Phillipa Williams remembers fearing for her brother Gordon Williams, who worked at 1 World Trade Center, the north tower. He stumbled out of the tower before it fell and managed to call his mother and sister as they were heading into the chapel at St. Ann Catholic Church in downtown West Palm.

Phillipa Williams said too many people are caught up in the rush of just another workday.

"I thought, do you not realize something profound, life- altering, happened a year ago today?" Williams said. "If you're human, that should affect you,"

Wearing shirts that read "Celebrate Freedom at the Potter's House," the 120-member congregation prayed, danced and sang songs in the Loxahatchee Groves Elementary cafeteria.

Glenn and JoAnn Graves, founders of the inter-denominational church, lost friends in the New York attacks and said they wanted their "concert of prayer" to be about more than just remembering.

"Will we always remember them? Yes," Glenn said. "But more than I remember them, I celebrate them."

Observances in Palm Beach County schools were subdued affairs. Each school played a district-made video that led students in the Pledge of Allegiance, followed by two students singing the national anthem. The 15-minute video ended with patriotic songs and scenes, including American landscapes.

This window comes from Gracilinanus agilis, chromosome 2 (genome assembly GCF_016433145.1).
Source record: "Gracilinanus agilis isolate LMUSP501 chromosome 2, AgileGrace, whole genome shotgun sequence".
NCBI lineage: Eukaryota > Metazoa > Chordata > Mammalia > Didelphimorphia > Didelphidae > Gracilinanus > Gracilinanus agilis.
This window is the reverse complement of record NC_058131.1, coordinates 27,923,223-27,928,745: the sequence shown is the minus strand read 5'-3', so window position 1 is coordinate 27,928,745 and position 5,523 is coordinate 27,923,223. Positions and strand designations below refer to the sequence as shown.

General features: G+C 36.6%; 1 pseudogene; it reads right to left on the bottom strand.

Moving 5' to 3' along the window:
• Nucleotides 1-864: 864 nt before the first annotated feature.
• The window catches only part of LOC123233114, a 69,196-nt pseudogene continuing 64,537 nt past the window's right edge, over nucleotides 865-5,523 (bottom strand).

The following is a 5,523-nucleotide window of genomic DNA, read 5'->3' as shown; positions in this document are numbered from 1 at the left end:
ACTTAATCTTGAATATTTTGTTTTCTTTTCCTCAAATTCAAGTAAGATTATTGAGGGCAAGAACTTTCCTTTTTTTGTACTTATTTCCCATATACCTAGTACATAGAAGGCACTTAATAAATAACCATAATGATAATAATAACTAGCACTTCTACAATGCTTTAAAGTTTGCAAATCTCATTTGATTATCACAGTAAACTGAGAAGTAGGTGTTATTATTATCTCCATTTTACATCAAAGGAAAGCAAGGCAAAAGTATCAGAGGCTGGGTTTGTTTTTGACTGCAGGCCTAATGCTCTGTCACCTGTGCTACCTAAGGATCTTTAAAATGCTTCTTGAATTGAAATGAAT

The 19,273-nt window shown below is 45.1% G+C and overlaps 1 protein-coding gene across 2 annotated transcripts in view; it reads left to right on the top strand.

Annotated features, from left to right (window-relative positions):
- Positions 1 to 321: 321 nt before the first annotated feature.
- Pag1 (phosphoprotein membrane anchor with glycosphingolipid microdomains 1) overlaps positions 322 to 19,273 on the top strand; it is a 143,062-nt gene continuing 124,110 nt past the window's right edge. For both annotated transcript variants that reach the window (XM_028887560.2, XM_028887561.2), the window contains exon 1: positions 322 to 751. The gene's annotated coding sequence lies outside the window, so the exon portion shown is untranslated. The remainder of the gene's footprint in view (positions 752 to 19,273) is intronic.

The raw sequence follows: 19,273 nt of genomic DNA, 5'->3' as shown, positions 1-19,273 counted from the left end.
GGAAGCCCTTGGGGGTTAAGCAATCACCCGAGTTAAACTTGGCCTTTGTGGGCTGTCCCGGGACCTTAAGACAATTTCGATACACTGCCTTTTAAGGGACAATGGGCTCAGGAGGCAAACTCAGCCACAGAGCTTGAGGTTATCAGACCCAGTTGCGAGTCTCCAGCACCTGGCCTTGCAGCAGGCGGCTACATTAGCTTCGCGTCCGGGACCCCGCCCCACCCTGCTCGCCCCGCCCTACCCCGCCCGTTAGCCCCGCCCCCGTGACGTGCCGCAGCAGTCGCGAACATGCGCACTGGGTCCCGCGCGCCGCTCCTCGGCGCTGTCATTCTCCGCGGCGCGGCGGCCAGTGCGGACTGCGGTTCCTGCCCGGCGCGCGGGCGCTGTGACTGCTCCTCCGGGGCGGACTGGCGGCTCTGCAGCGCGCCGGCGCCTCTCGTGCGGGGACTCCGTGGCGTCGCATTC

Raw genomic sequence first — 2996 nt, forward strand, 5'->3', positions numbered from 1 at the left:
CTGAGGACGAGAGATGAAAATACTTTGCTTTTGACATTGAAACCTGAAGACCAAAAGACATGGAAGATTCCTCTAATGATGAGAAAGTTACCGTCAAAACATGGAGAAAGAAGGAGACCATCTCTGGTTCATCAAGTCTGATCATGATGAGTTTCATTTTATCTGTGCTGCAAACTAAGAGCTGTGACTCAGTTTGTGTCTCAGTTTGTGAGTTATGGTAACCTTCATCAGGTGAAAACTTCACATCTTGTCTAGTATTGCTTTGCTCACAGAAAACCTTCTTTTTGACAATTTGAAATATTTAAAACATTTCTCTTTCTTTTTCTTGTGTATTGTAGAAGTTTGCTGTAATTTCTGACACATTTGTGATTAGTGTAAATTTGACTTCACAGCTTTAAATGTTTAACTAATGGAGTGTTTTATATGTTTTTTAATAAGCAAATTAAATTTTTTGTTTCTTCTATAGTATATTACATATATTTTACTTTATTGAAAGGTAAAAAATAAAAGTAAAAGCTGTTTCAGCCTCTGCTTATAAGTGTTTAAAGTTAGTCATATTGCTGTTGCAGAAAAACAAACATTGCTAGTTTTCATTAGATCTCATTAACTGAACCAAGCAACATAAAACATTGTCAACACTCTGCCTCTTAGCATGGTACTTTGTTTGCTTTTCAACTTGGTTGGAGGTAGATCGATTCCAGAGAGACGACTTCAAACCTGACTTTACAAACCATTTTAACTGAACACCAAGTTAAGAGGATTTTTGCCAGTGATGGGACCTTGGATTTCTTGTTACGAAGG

Dressed in black - dress pants, blouse and high heels - Staci Paul dug her hands into the loamy ground and planted some memories at the Lord's Place in Boynton Beach.

A group picture of smiling friends went into a hole under a huge shade tree along with a letter she penned to a friend, Angela Susan Perez, one of five of her friends killed when the World Trade Center collapsed.

She planted five Silver Queen plants for her friends, part of a meditation garden created at the homeless shelter from donated trees, plants, mulch and benches.

Paul spoke with Perez, a Cantor Fitzgerald employee, every morning and Perez became like a big sister, one who could deliver some right-to-the-point New York advice whenever needed.

Paul, who works for LaSalle Broker-Dealer in Boca Raton and dealt daily with Cantor Fitzgerald employees, said the past year has been awful for her.

"I'm a different person. Part of me has been taken away," she said.

About 600 people gathered at Unity of the Palm Beaches to hear Jewish, Buddhist, Muslim, Christian and Baha'i leaders pray and give short messages on the lessons learned last year. At the end, everyone held hands for several rounds of "Let There Be Peace on Earth."

Host minister Chris Jackson thanked everyone for laying down their differences for a night to attend this service. "Not one life lost will be in vain if we as a human family can come together as we have here tonight," He told the group before praying: "Help us to recognize that in your eyes, there is no separation, there is no division. We are one."

Staff writers Antigone Barton, Elizabeth Clarke, Thomas R. Collins, Dani Davies, Sonja Isger, Kimberly Miller, Michelle Mundy, Stephen Pounds and Eduardo Vento contributed to this story.